1. Aug 6, 2008

### laura_a

1. The problem statement, all variables and given/known data
I am working on a topic called differential equations, and Im stuck on some working out.

2. Relevant equations[/b]

I have to integrate it, and I know I can without factorising, but it is so messy, my professor said to factorise the fraction so it looks a bit like a1/(bu+ c)+ a2/(du+ e)

Well thats what the professor said, I have no idea what it means... I can factorise as far as
= u/(-u^2 +3u +2) - 2/(-u^2 +3u +2)

And I know that -u^2 +3u +2 = (-u + 1)(u-2) +4

But not sure how to put it all together

Here is the working out for the whole question just in case you're interested
\begin{align*} y' &= \frac{y+2x}{y-2x} \\ Let y &= ux \\ \text{Then we have} y' &= \frac{ux + 2x}{ux - 2x} \\ &= \frac{u+2}{u-2} \\ \text{Now } y' &= \frac{dy}{dx} = \frac{d(ux)}{dx} = x \frac{dy}{dx} + u \\ \text{So we can say that} x \frac{du}{dx} + u& = \frac{u+2}{u-2} \\ x \frac{du}{dx} &= \frac{u+2}{u-2} - u \\ x \frac{du}{dx} &= \frac{u+2}{u-2} - \frac{u^2-2u}{u-2} \\ x \frac{du}{dx} &= \frac{u+2- u^2+2u}{u-2} \\ x \frac{du}{dx} &= \frac{-u^2+3u+2}{u-2} \\ \end{align*} \bigskip

Then I have to integrate both sides of this equation...which is what I think I need to factorise in order to make it nice and neat

$$\frac{u-2}{-u^2 + 3u + 2}du &= \frac{1}{x} dx$$

Last edited: Aug 6, 2008
2. Aug 6, 2008

### HallsofIvy

Staff Emeritus
That can't be factored using integer coefficients but you know that if an expression factors as (x-a)(x-b) then a and b must be roots of (x-a)(x-b)= 0. Use the quadratic formula to find the roots of x2- 3x- 2= 0.

3. Aug 6, 2008

### Defennder

Try completing the square of $$-u^2+3u+2$$. Then use a simple algebraic identity to decompose it into partial fractions.

4. Aug 7, 2008

### laura_a

I think i've gotten a little closer, The question I'm trying to do is to solve a d.e. using change of variables, so once I get this part worked out I should be able to get it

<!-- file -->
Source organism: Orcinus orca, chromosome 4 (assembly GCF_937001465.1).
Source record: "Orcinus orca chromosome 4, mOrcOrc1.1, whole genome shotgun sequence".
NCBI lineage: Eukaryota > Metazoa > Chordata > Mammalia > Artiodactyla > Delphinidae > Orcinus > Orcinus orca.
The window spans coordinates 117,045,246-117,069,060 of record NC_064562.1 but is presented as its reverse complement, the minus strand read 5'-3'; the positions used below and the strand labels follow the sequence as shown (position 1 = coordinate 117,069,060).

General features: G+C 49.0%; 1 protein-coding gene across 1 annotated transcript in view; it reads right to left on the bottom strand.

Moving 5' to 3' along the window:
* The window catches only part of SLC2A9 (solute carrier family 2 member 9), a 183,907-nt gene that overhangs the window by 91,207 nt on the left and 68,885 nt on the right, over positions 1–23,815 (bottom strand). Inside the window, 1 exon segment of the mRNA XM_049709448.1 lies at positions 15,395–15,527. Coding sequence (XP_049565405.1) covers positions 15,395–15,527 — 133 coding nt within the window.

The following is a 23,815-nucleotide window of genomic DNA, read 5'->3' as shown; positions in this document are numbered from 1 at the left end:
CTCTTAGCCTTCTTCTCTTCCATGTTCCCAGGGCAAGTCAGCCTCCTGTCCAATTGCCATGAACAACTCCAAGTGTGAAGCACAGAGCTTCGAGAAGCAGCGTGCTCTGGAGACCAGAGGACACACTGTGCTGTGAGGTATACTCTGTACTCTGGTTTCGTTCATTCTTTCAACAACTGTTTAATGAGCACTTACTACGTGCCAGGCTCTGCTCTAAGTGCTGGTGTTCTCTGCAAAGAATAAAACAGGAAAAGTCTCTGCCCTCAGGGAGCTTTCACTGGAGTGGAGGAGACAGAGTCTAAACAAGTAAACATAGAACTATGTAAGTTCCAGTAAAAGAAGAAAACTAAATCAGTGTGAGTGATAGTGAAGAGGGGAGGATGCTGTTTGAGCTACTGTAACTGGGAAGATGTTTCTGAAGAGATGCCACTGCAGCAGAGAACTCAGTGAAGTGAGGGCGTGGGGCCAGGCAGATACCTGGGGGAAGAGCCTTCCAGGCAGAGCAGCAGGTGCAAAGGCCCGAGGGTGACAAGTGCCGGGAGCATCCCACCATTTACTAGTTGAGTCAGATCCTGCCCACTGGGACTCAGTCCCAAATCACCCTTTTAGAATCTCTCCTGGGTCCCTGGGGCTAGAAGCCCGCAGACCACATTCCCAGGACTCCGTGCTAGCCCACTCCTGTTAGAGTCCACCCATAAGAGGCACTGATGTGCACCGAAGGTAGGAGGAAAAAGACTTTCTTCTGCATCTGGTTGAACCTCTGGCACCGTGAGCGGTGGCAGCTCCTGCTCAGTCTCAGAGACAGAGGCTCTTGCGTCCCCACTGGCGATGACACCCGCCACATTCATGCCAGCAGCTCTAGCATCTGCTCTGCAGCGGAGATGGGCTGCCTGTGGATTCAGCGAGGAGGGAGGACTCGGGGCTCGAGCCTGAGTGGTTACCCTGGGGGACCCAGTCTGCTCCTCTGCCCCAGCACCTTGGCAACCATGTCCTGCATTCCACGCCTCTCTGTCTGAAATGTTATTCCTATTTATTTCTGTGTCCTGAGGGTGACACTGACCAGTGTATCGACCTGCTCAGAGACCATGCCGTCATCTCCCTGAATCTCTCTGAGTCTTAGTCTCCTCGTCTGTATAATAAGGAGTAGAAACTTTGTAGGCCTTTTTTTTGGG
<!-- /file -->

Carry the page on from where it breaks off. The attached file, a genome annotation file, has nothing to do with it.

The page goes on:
So this is how far I've gone
Since $$u^2- 3 u -2= 0$$
has two roots
$$u_1 = (3+ 17^{0.5})/2, u_2= (3- 17^{0.5})/2$$

so

$$u^2- 3 u -2= (u - (3+ 17^{0.5})/2 ) (u- (3- 17^{0.5})/2 )$$

$$\frac{u-2}{-u+3u+2}du = \frac{1}{2}dx$$ - I'll call this equation (2)
So now I've got the LHS as

$$S = -u /((u - (3+ 17^{0.5})/2 ) +2 /(u- (3- 17^{0.5})/2 )$$
I changed the u-2 to -u+2 since I made a similar change on the denominator in order to solve it...

Anyhow, I integrated that and ended up with something really messy invloving logs

$$-2(u + 17^{0.5} ln(u-17^{0.5}-3)+3ln(u-17^{0.5}-3)-17^{0.5}-3+4ln(u+17^{0.5}-3) = ln(x) + C$$

(I integrated both sides of equation (2) above)

Well the prob is now, I'm probably wrong anyway, but the next step is to solve for u, and then I have to sub back in the original change of varaible which was y=xu and end up with an expression for y in terms of x and C... before I go on, can anyone tell me if I should bother working through those logs, or is it wrong? Thanks :)

5. Aug 8, 2008

### arildno

Let us take this as a GENERAL case, shal we?
We are to decompose:
$$\frac{u-u_{0}}{(u-u_{1})(u-u_{2})}=\frac{A}{u-u_{1}}+\frac{B}{u-u_{2}}$$
where the unindexed u is our variable, the indexed u's known numbers, and A and B constants to be determined.
We therefore must have:
$$u-u_{0}=A(u-u_{2})+B(u-u_{1})$$, or by comparing coefficients, we get the system of equations:
$$A+B=1$$
and
$$u_{2}A+u_{1}B=u_{0}$$
whereby we arrive at the solutions:
$$A=\frac{u_{0}-u_{1}}{u_{2}-u_{1}},B=\frac{u_{2}-u_{0}}{u_{2}-u_{1}}$$

This is much simpler than using specific numbers!